STAN & OLLIE Photo | Entertainment One
There is plenty to admire in the sedate but moving biopic “Stan and Ollie,” a bittersweet journey through the last days of the legendary comedic duo Laurel and Hardy. After making more than 100 successful films together, both silent and talking, time has taken its toll on their relationship and they are old news. In 1953, they reunite for a live tour of their most beloved material to try to drum up interest to finance another film together.
They also drum up past conflicts and resentments, primarily over their dueling natures. In a flashback to their heyday in 1937, we see that Stan Laurel (Steve Coogan) wanted greater creative control and more money, and resented Oliver Hardy’s (John C. Reilly) placating nature that kept him from trying to leverage their contracts. Tidbits about their failed romances and marriages are dangled but not explored. We even see Hardy making one movie with someone else, a concept that becomes unthinkable to the audience as the film progresses.
As they attempt their music hall tour, ticket sales and morale are low. Their smarmy agent suggests some publicity stunts to beef up interest, as most people they meet can’t believe they are still around to perform. They bring their onscreen antics to supposedly real situations, which is fun to watch and also becomes the central theme of the film.
When they first reunite and check into a hotel far beneath their former standards, they fall into a routine over the desk bell tacitly, without discussing it beforehand, and the girl at the desk is more puzzled than delighted. The pair do create genuine pathos from their predicament, which really questions if there is such a thing as their real personalities, compared to what they created. Their lives are a series of impressions of themselves.
And of course the film itself is a series of impressions. It is these actors’ recreations of those actors’ finest moments that are the heart of “Stan and Ollie.” It depends on how deeply your appreciation of seeing an uncannily accurate portrayal of these two runs. Coogan in particular disappears into the role of Laurel, but then, he is a master of impressions, and his voice is likely less familiar to audiences than Reilly’s.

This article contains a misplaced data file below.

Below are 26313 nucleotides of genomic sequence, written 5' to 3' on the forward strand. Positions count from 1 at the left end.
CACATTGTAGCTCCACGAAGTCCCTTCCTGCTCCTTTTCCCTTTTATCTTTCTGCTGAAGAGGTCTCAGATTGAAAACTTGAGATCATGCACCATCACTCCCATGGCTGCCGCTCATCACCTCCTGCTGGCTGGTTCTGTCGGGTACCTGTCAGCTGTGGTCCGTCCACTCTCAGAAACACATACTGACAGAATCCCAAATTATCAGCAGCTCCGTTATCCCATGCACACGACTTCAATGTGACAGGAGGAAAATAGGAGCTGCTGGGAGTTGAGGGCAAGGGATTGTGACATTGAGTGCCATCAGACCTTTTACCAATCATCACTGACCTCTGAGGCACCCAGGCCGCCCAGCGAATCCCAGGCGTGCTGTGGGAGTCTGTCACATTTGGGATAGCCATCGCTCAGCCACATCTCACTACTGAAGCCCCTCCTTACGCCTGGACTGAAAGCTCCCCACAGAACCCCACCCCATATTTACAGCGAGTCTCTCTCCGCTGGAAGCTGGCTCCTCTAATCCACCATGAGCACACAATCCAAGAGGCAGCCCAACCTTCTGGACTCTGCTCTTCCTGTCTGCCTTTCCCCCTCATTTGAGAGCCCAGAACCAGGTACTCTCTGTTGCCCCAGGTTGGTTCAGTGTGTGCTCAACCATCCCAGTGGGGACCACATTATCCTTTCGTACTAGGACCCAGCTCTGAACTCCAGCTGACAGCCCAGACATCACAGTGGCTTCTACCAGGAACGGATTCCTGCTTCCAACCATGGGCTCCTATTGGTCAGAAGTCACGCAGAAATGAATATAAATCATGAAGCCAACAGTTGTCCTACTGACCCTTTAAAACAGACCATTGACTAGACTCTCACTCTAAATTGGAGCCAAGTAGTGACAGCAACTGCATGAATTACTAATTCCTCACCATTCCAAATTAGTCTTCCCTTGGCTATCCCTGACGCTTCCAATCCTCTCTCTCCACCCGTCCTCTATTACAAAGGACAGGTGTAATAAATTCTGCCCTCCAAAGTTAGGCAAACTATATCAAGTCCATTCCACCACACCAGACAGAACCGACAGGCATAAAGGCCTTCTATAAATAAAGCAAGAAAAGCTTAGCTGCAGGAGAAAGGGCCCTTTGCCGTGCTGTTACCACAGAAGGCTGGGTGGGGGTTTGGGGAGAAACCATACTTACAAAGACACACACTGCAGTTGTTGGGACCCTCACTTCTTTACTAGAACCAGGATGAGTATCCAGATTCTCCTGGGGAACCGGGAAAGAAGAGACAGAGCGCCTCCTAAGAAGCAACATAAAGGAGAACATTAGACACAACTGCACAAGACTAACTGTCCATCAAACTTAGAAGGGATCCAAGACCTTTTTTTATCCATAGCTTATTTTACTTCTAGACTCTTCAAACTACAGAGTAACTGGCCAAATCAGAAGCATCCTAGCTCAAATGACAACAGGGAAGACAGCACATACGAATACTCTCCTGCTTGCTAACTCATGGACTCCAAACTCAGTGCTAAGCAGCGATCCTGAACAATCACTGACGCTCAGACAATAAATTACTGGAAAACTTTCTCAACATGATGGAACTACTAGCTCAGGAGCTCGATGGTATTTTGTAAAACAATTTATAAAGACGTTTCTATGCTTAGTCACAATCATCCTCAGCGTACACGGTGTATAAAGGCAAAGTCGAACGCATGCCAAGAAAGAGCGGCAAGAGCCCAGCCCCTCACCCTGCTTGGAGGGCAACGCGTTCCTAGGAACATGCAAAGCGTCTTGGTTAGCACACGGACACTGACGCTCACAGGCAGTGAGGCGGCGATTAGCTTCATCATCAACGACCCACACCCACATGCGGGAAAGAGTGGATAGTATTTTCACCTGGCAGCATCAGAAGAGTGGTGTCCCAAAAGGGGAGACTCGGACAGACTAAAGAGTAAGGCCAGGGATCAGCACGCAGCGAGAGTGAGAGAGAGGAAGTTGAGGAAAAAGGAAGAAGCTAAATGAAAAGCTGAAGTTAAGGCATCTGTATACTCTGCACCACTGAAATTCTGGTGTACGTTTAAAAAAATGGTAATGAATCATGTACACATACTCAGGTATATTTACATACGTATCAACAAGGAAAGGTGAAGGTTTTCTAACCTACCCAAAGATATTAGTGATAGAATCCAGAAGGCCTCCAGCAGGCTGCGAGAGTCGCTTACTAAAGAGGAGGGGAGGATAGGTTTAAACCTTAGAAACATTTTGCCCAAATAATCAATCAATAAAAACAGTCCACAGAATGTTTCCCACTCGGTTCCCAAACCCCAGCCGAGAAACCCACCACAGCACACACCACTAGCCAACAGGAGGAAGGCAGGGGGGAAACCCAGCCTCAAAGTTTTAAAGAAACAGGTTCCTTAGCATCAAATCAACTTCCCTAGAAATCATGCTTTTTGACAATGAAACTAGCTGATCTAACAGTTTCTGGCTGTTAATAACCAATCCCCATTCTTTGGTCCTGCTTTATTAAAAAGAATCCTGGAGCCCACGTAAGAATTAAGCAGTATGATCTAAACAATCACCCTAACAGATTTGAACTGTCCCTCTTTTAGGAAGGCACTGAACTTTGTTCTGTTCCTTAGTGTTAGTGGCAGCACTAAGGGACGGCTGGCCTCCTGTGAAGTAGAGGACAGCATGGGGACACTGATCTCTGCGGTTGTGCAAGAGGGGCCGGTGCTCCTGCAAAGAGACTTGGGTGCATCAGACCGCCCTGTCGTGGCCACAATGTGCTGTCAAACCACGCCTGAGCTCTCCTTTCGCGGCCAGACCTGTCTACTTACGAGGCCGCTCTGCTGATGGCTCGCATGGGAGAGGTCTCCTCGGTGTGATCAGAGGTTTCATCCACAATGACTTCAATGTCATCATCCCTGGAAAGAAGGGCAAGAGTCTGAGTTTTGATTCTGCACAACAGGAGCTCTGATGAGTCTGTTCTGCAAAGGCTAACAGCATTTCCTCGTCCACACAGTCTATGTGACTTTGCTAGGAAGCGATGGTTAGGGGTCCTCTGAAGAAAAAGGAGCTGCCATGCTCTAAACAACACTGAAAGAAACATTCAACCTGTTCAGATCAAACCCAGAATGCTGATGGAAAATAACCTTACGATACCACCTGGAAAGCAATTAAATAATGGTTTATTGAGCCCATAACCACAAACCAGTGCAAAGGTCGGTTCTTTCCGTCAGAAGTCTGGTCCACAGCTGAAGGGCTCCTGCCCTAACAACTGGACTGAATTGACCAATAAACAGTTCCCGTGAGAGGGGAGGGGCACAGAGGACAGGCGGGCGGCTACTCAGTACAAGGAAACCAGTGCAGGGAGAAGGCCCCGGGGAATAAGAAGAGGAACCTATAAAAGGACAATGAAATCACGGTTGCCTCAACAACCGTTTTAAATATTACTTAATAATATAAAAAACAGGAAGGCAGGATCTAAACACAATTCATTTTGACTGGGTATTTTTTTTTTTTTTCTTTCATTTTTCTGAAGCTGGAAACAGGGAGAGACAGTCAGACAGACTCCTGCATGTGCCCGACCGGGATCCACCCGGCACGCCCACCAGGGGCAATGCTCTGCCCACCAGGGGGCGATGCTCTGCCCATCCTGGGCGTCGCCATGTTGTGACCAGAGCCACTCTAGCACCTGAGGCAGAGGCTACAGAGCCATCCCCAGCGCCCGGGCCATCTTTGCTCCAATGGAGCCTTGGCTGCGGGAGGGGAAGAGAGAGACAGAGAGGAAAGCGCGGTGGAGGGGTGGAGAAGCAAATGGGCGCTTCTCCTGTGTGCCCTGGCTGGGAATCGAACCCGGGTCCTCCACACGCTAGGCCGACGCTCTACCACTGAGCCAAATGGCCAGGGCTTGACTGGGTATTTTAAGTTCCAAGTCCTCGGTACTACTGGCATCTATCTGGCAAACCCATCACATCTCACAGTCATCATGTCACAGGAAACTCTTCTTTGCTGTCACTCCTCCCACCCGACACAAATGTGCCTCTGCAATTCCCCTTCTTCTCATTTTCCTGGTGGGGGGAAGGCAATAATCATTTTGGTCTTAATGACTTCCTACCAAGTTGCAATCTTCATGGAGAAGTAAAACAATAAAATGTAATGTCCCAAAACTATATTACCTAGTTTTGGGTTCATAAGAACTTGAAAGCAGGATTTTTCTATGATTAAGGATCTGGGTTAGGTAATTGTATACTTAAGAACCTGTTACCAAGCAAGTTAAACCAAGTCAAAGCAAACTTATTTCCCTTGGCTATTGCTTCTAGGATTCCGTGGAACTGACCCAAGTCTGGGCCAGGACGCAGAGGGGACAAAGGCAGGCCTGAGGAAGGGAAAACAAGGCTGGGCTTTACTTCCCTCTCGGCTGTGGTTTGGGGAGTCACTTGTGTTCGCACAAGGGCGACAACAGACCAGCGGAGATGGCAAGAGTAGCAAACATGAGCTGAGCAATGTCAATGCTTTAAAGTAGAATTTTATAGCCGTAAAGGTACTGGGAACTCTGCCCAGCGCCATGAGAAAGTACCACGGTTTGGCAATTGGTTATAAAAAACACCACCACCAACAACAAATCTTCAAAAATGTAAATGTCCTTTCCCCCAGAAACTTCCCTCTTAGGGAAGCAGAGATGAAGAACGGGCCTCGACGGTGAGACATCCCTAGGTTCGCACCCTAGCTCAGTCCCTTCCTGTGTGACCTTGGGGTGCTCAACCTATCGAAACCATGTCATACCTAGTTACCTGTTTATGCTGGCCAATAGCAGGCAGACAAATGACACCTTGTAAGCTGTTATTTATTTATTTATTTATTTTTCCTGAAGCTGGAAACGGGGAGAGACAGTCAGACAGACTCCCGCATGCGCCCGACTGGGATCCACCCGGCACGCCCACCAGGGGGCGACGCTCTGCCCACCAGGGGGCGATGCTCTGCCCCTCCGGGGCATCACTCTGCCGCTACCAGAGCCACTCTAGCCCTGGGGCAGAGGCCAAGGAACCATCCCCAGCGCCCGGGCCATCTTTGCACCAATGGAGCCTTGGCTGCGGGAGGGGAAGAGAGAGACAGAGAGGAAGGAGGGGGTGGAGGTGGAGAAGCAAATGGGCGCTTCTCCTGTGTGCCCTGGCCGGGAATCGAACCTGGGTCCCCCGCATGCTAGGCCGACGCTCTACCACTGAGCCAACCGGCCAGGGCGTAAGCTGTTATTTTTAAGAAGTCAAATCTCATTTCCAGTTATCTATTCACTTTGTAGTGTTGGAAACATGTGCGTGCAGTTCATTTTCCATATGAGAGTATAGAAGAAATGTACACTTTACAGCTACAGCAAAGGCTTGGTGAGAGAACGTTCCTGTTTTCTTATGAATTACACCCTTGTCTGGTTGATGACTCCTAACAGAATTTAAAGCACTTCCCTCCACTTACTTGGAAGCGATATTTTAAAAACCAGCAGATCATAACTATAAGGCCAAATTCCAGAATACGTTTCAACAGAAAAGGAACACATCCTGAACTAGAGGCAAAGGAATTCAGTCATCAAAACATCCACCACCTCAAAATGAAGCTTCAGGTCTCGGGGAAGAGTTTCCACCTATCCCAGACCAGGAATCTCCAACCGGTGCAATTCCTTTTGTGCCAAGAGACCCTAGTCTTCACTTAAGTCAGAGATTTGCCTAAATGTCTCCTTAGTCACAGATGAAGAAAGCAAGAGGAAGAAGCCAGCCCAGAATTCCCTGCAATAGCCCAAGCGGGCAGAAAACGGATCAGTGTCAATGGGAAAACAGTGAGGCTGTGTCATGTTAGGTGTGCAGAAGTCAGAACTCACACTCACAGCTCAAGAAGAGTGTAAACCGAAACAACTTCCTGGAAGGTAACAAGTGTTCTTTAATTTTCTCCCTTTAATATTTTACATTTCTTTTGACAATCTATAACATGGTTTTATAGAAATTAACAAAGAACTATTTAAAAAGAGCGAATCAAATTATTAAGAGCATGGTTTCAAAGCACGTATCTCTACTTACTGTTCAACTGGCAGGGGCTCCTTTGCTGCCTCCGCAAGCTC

My question is, who is this film for? Die-hard fans will be too distracted over quibbles with accuracy to love it. And if you aren’t a die-hard fan, why would you be interested? I can’t say if this is a generally moving story about old age or friendship outside of an existing interest in the golden age of cinema, because I happen to come from a family with what I have learned is an above-average involvement with Laurel and Hardy.
The two are a moving pair of lifelong friends, with decades of happy and painful memories between them, so to watch them consider their own mortality and what their lives ever meant is sad and interesting. But I don’t know if “Stan and Ollie” boasts a universal appeal. It’s a sweet little film that doesn’t change much from beginning to end; it pretty much asks the same questions the whole time.
If you are interested in Laurel and Hardy, you have to see it, and if you come in as neophyte, maybe you will want to check out some of the original works depicted in this film, such as 1937’s Western spoof “Way Out West,” in which they perform the rightfully iconic soft-shoe dance that is depicted several times in “Stan and Ollie.” We see them filming it for “Way Out West,” then decades later recreate it onstage, sweating buckets and literally near death, but giving the people what they hope they still want.
“Stan and Ollie” is currently available to rent
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